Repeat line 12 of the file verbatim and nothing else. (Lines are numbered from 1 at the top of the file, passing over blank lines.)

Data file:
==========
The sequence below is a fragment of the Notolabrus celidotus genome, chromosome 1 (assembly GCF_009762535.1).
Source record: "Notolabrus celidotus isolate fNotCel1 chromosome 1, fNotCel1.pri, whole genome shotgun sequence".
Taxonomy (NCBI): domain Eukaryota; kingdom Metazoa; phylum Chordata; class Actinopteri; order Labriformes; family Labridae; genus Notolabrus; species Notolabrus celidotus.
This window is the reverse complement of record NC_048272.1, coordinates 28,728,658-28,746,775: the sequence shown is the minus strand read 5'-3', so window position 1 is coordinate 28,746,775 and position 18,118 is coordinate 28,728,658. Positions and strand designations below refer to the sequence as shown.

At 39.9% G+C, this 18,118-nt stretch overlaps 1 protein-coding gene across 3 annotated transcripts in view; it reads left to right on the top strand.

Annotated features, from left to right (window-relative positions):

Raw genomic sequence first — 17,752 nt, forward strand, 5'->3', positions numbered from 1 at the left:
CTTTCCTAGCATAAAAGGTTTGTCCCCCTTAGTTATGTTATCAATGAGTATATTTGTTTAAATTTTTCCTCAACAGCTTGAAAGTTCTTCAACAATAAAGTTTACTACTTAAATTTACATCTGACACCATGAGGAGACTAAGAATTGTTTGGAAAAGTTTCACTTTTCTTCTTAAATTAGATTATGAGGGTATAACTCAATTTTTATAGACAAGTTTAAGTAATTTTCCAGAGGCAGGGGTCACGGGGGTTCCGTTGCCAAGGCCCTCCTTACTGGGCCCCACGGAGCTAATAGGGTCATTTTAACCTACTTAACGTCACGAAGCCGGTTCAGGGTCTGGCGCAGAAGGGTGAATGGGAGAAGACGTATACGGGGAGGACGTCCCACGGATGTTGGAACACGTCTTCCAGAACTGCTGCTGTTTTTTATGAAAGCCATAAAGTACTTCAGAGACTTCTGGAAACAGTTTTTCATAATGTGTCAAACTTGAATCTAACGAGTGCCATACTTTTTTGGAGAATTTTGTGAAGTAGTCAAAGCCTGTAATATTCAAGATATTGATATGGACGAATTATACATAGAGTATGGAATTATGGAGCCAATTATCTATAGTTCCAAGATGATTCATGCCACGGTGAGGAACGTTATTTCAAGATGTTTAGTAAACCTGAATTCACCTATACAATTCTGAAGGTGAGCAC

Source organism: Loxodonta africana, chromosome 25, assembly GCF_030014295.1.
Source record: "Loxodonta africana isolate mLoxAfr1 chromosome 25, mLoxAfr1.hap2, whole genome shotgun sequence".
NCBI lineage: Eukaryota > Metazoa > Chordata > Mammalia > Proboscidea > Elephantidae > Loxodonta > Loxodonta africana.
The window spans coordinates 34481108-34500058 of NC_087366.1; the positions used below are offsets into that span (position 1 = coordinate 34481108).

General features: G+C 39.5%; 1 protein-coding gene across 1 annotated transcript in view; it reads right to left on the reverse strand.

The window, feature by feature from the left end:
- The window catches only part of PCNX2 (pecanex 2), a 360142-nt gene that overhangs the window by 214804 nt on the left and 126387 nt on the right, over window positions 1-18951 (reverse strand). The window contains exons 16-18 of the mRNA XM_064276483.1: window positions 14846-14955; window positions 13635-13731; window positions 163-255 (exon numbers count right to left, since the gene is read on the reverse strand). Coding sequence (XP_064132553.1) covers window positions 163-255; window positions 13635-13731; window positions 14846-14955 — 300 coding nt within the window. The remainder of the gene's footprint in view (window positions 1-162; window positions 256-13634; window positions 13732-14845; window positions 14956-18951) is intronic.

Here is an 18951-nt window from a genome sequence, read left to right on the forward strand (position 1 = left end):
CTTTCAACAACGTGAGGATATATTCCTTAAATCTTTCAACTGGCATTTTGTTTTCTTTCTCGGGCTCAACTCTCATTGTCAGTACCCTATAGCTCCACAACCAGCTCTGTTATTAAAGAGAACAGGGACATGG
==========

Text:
The window spans coordinates 34481108-34500058 of NC_087366.1; the positions used below are offsets into that span (position 1 = coordinate 34481108).